Misappropriation is a severe violation of the rules. The presumptive sanction is disbarment. Here, Mr. Grimes’ dishonesty and refusal to acknowledge his wrongdoing outweigh any mitigating circumstances. —Justice Jill Parrish

SALT LAKE CITY — An attorney for a man accused of killing an Ogden police officer has been disbarred.

Jonathon W. Grimes, who became a member of the Utah State Bar in 2005, was disbarred Tuesday in a ruling handed down by the Utah Supreme Court. The incident that led to the sanction involves allegations of misappropriation of client funds that took place between 2005 and 2007.

Grimes is one of at least four attorneys representing Matthew David Stewart, who is facing capital murder and other charges in d Jan. 4 shootout at his Ogden home. Ogden police officer Jared Francom was killed during the incident and five other members of the Weber-Morgan Narcotics Strike Force were shot and injured.

The incident that led to Grimes' disbarment was unrelated to the Stewart case.

Grimes said he has contacted attorney Randall Richards, who is the lead attorney on the Stewart case, and is willing to do whatever work he can still do on the case. He said he is skilled in legal research and writing.

"If there's anything I can do, I'm happy to do it," he said.

Richards could not be reached for comment Wednesday. It is unclear what impact, if any, the ruling could have on the case.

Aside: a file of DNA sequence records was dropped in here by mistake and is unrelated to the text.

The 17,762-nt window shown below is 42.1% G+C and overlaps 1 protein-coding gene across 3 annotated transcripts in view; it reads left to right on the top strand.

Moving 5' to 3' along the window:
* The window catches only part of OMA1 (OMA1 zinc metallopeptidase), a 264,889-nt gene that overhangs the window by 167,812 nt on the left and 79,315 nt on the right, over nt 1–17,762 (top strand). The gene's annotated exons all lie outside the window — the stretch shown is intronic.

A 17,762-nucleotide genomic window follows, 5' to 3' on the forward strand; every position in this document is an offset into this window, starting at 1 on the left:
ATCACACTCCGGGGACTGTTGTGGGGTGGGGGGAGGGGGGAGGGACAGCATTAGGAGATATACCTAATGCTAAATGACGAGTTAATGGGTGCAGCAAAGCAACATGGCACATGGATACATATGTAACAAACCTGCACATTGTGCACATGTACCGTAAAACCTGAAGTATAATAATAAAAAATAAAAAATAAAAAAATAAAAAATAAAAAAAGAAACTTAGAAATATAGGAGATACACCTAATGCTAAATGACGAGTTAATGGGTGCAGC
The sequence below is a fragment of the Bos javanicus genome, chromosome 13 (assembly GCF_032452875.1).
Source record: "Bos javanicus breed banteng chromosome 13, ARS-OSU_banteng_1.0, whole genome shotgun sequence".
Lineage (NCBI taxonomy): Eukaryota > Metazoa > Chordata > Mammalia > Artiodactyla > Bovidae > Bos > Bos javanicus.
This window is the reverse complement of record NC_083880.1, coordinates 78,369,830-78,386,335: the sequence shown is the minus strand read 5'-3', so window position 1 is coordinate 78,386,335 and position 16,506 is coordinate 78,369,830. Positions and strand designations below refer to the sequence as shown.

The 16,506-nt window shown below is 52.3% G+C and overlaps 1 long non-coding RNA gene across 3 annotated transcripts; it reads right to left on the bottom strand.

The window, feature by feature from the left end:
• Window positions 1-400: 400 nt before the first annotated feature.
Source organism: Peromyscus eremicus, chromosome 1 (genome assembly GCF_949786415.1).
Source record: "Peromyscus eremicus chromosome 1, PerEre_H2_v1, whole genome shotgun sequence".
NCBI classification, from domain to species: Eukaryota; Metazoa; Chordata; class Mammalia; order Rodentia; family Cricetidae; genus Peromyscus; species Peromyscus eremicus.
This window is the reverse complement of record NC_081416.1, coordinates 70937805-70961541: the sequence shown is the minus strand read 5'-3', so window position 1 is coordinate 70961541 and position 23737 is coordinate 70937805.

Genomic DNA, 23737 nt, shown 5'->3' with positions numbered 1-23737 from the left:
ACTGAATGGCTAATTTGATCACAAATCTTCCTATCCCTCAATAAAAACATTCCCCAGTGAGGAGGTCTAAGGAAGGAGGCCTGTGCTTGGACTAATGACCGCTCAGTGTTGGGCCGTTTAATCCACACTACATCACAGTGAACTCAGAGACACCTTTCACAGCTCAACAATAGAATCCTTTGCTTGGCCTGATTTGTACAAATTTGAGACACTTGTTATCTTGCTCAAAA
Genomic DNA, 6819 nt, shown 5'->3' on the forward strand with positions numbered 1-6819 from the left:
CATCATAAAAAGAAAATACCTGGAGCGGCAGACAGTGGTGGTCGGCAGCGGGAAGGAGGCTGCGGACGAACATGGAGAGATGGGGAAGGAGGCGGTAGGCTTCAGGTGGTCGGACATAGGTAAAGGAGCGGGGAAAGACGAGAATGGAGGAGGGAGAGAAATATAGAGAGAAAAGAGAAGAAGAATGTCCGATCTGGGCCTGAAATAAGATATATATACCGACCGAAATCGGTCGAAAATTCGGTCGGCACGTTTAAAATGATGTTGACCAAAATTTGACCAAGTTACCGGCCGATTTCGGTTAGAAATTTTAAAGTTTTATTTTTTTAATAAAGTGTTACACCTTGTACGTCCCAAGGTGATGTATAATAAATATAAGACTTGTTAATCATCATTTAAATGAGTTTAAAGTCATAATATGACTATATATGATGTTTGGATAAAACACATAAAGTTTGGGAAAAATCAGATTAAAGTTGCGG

According to the Supreme Court ruling, Grimes was hired to pursue an employment discrimination claim and a $10,000 retainer was placed into a law firm trust account. When Grimes left the law firm, he took the case — and the $7,070 remaining in the retainer — with him.

Grimes apparently stopped communicating with his client and never told his client when the case was later dismissed. When the man repeatedly asked that what remained of his retainer be returned, "Mr Grimes initially denied having the retainer and later refused to return it," the ruling states.

The man filed a complaint with the Utah State Bar's Office of Professional Conduct. Grimes failed to respond, and a formal complaint was filed alleging that Grimes violated eight of the rules of professional conduct.

The district court held a sanctions hearing and determined that Grimes "failed to be diligent, communicative and honest in his representation." It also found that Grimes knew the $7,070 was the unearned retainer, but still deposited it into his personal account and spent the money.

The district court suspended Grimes for three years but stayed all but 181 days of the suspension. The Office of Professional Conduct appealed to the Utah Supreme Court, which found that the aggravating factors of Grimes' actions outweighed the mitigating factors he presented, including no prior disciplinary record and his "emotional and personal problems."

"Misappropriation is a severe violation of the rules. The presumptive sanction is disbarment," Justice Jill Parrish wrote in the unanimous ruling. "Here, Mr. Grimes’ dishonesty and refusal to acknowledge his wrongdoing outweigh any mitigating circumstances."

The state's high court said Grimes could apply for readmission to the bar in five years. The 181 days he was suspended will be credited toward those five years.

Grimes said Wednesday that the ruling came as a surprise, but that he respects the authority of the court.

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"The Supreme Court is in charge in all matters of attorney discipline and how they decide to do it is how they decide to do it," he said. "There's no value in me wasting time arguing about it."

Grimes said he is working to ensure that all of the cases he is currently working on are handed to over to "competent folks in the community." He declined to dispute any of the facts in the ruling.

"When the highest court speaks, that is the truth," Grimes said. "Regardless of what my memory of the past may be."

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